The Biloxi Cottage: An American Vernacular House

Architecture tells us about ourselves. Whether it is academic architecture guided by refined aesthetic traditions or vernacular architecture designed and constructed by the layperson, it can reveal aspects of our history, our culture, or a particular place and time.

A study of the Biloxi Cottage, Christine G. H. Franck, 2006.
A study of the Biloxi Cottage, Christine G. H. Franck, 2006.

All architecture reflects its place, but vernacular architecture is inseparable from it because it relies on regional materials, simple forms, and local labor. For example, a building design will respond to the area’s climate: porches, large windows, and high ceiling are common in the hot and humid South, whereas small windows and low ceilings are typical in the cold and windy North. Because vernacular architecture speaks of its place and people, it allows us to experience diversity that, in turn, enriches us.

Biloxi cottages, many of which were destroyed along the Mississippi Gulf Coast by Hurricane Katrina, are an example of vernacular architecture. From Pascagoula to Waveland, the Gulf Coast of Mississippi is home to vernacular traditions–including the shotgun house and the Biloxi cottage.

The Biloxi cottage floor plan is simple. It consists of four rooms, two wide and two deep, with no hallways. Rooms open directly onto a gallery or porch. Being two rooms wide, with each opening directly to the outside, the Biloxi cottage has the peculiar aspect of being four bays wide, with two doors in the center. This gives these cottages the mistaken appearance of being duplexes.

The massing is also simple: four rooms under a hipped, gable-on-hip, or gable roof. Raised a few feet off the ground, the cottage employs a front gallery or porch for outdoor living. Because this type of cottage has been built during many periods, it varies in character with the time in which it was built. For example, some Biloxi cottages show Greek Revival influences while others reflect Victorian styles.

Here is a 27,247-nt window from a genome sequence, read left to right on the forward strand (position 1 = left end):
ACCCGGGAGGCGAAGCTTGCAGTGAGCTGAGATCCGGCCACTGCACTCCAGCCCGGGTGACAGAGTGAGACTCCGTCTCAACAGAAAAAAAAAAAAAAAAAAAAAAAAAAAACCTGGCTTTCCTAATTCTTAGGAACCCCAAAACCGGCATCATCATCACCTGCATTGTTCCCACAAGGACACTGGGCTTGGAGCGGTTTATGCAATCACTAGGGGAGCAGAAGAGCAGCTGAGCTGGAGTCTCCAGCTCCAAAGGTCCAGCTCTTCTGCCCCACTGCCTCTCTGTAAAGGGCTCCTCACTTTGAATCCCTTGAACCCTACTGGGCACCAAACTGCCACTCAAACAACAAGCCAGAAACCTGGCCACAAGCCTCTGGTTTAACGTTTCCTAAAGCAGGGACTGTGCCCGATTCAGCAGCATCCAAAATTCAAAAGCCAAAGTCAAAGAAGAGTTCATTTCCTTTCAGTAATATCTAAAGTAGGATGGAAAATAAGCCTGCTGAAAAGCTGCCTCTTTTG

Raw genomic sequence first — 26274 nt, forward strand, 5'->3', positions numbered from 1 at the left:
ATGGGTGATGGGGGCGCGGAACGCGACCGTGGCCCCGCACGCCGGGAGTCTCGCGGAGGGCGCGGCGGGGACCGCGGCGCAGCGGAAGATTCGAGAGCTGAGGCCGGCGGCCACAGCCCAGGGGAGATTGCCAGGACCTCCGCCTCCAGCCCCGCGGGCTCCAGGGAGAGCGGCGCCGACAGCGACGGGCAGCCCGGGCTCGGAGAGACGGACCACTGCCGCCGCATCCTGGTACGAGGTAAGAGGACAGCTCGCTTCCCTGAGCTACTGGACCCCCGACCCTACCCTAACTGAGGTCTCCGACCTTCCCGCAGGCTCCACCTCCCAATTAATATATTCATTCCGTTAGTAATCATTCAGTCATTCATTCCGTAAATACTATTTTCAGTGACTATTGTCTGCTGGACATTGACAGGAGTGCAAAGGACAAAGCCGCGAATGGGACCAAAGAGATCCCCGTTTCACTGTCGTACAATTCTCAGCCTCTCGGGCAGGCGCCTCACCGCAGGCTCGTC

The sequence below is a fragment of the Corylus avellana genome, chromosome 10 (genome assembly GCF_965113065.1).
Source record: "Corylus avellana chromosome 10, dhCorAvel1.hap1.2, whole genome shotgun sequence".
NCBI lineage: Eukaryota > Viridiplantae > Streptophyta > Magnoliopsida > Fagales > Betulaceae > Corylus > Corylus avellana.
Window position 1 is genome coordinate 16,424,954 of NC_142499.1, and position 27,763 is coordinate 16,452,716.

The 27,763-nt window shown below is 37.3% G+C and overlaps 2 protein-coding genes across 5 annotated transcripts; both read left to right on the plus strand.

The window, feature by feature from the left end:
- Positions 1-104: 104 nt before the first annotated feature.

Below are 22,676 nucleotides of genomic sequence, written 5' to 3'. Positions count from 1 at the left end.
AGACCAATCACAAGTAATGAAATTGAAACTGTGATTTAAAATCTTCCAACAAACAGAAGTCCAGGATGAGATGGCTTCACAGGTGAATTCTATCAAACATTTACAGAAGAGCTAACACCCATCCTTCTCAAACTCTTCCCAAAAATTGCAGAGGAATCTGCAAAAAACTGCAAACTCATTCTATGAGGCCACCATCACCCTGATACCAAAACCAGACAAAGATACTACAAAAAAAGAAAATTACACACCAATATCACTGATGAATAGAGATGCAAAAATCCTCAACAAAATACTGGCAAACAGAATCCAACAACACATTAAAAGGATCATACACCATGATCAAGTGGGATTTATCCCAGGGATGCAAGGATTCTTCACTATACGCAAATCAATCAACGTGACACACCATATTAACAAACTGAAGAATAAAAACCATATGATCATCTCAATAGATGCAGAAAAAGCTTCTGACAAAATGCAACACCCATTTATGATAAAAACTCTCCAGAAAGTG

In the Biloxi cottage we hear distant echoes of France, Africa, and Haiti. We are reminded of swaying branches of nearby trees. We feel the sultry air of a summer day and see a gentle people. Architecture has a tale to tell if we listen.

The Creel House, circa 1895, is an historic example of the Biloxi Cottage type. This house was relocated from its original location to 370 Meaut Street in 2006 and restored after damage from Katrina. Today it is part of the Ohr-O’Keefe Museum of Art. Photo from Wikimedia, credit to: Woodlot [CC BY-SA 3.0 (]

NB: For more on the architecture of Biloxi, as well as the Biloxi cottage, the best resource is The Buildings of Biloxi: An Architectural Survey undertaken by the City of Biloxi in 1976 and, fortunately, updated in 2000. Also of interest may be the National Register of Historic Places Inventory Nomination Form for Biloxi, which includes the following description of its vernacular domestic architecture: “Most of Biloxi’s vernacular buildings fall into one of three categories: the locally popular Creole, Biloxi, and American Cottage types. The Creole Cottage, introduced in the mid-nineteenth century, is typified by its gable roof, undercut gallery and four-bay facade with doors in the two central bays. The larger Biloxi Cottage is generally characterized by a hip or gable-on-hip roof, which, on the facade, extends outward from the building to create an undercut gallery. Like the Creole Cottage, the Biloxi Cottage features a four-bay facade, most often pierced with two central doorways. The so-called American Cottage is larger than the other dwelling types and was popular among the city’s more prosperous residents. Like its New Orleans counterparts, these houses are constructed with a hip roof, an undercut gallery and a symmetrical five-bay facade with a central entrance often surmounted by a transom. The decorative millwork applied to the porches and galleries of these homes was most likely purchased from a Biloxi sash, door and blind company, the T. J. Resell Manufacturing Company (Guice, p. 28).”

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